The Scottish Conservatives have said the SNP must investigate if other health boards across Scotland have been treating private “non urgent” eye cases on hospital grounds while overlooking NHS patient procedures.
Thousands of patients with serious sight-threatening eye conditions, including glaucoma and macular disease, are being managed only by telephone and video consultations while those who are private are being given preferential treatment in clinics or theatres on NHS Ayrshire and Arran premises.
The Herald has evidence of at least three private patients being seen during the pandemic at University Hospital Ayr, with one seen in the last couple of weeks.
It reports around 2,000 new referrals are on the waiting list to be seen by ophthalmologists at Ayr and also Crosshouse in Kilmarnock.
There are some 5,000 patients with conditions including, diabetic retinopathy and macular disease who are being managed almost entirely by phone, though the safe management of those conditions is said to be dependent on vision and pressure measurements. Some are said to be more than a year late for a review date set by a consultant.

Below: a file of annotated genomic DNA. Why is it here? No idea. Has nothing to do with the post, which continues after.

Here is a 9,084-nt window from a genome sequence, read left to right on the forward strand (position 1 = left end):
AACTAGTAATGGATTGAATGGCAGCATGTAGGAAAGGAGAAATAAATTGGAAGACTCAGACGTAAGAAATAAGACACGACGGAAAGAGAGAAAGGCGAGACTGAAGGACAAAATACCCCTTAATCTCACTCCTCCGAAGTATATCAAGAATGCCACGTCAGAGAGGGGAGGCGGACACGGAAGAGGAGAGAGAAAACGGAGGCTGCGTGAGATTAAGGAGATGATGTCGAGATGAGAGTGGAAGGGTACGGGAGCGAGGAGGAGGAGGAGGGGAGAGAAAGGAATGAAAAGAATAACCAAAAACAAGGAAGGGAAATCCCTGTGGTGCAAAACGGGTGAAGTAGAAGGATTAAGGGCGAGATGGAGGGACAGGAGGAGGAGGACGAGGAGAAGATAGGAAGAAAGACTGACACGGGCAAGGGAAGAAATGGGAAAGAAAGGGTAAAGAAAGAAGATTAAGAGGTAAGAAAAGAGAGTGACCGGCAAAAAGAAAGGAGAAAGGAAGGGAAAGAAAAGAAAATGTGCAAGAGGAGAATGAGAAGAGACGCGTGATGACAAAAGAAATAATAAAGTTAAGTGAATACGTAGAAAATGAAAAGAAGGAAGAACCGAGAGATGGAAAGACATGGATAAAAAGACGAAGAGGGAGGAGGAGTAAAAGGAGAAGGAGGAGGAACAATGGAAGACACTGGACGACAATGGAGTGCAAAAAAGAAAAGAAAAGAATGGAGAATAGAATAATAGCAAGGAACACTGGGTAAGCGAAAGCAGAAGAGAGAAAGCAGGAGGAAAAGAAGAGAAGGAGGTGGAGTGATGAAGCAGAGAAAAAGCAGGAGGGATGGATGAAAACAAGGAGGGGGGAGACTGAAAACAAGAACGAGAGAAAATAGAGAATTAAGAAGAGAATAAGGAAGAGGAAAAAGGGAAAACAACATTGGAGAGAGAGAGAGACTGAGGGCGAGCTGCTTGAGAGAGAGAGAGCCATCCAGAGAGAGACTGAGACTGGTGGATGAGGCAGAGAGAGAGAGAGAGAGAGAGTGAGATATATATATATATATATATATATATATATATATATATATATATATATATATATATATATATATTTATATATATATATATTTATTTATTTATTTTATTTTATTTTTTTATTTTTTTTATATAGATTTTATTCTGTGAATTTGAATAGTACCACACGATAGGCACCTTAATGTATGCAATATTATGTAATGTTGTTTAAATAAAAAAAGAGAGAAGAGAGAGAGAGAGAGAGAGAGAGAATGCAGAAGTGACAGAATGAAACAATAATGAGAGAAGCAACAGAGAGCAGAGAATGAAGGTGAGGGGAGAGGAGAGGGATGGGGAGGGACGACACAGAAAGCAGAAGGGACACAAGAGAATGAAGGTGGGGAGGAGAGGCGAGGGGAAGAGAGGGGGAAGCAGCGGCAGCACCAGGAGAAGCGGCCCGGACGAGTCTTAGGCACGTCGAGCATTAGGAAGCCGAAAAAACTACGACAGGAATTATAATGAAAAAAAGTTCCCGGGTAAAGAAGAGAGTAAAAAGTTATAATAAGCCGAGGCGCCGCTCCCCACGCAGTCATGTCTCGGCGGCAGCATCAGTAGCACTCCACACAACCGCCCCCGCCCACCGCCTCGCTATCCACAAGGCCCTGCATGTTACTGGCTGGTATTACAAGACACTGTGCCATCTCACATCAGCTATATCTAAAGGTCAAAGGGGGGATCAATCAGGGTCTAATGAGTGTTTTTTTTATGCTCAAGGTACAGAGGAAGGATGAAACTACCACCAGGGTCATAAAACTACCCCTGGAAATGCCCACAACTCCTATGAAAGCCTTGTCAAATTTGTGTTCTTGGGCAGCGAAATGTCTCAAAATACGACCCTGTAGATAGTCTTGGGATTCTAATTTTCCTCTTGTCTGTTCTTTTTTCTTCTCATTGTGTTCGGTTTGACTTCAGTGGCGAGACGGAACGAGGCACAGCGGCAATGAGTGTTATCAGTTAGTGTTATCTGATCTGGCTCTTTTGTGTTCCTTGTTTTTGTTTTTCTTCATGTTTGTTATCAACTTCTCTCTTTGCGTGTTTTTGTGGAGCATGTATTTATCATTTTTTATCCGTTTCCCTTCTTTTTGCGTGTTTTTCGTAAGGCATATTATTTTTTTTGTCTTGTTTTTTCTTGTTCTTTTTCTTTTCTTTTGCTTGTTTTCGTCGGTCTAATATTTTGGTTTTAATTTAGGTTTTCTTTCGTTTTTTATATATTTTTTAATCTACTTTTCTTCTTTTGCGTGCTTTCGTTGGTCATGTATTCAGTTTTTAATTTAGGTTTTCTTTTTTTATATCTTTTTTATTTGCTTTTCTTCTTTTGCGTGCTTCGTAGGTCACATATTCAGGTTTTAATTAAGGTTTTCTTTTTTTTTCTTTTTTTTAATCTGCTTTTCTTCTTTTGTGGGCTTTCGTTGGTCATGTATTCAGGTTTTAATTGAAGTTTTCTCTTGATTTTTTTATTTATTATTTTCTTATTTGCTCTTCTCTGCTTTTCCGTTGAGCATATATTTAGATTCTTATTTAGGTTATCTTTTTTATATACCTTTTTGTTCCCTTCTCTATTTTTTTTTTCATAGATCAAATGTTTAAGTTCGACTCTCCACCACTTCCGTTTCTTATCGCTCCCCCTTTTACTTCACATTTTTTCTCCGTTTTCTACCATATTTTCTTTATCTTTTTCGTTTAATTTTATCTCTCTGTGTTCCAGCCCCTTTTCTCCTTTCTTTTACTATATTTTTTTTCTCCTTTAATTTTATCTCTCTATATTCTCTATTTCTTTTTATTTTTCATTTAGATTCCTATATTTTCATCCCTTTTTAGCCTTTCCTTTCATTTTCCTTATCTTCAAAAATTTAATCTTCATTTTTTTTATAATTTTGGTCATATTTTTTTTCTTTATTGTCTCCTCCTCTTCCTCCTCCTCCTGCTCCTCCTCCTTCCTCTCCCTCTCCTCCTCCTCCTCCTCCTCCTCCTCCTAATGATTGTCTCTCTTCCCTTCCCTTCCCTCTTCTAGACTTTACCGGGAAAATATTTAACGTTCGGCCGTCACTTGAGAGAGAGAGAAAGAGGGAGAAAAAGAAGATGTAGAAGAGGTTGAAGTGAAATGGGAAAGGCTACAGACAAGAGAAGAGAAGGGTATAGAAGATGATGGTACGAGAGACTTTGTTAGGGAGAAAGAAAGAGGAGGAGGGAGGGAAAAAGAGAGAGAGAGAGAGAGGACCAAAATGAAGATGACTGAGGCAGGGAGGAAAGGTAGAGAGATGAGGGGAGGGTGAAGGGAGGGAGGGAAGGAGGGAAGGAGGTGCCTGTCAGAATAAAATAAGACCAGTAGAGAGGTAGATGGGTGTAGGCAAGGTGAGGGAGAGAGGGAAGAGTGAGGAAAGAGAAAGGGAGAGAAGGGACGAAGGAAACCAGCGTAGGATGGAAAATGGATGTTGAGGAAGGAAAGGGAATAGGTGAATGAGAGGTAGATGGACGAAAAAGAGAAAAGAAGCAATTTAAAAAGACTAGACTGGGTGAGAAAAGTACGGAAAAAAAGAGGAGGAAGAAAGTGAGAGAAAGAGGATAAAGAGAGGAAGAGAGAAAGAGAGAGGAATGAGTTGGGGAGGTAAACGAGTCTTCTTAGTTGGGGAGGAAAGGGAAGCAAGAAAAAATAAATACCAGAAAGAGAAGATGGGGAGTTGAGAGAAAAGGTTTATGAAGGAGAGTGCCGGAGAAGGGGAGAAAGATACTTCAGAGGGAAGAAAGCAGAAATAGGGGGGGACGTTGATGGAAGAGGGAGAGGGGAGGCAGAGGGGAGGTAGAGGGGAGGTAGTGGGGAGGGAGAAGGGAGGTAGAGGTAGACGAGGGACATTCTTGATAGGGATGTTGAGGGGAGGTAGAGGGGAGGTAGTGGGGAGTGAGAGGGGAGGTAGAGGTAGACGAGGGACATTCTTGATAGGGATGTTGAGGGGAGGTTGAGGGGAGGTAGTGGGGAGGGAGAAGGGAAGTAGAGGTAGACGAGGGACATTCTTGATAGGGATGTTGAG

Scottish Conservative public health spokesman Brian Whittle has called on the SNP to investigate if these issues are happening at other health boards across Scotland and not just at NHS Ayrshire and Arran.
He said: “It’s completely unacceptable for patients to be cut-off from NHS services while those who are private get preferential treatment.
“The SNP’s disgraceful attitude towards patient waiting lists is once again evident here at a time where many already feel vulnerable due to the pandemic.
“Patients deserve answers to this and the Scottish Government must carry out a full investigation to identify if this is happening at other health boards across Scotland.
“Clinicians should not be placed in the scenario of sacrificing NHS patients by seeing private patients instead of them – it’s an appalling situation to be left in.
“This is another example, similar to NHS dentistry services, where patients are being neglected because of chronic underfunding leading to huge waiting lists in the sector.”
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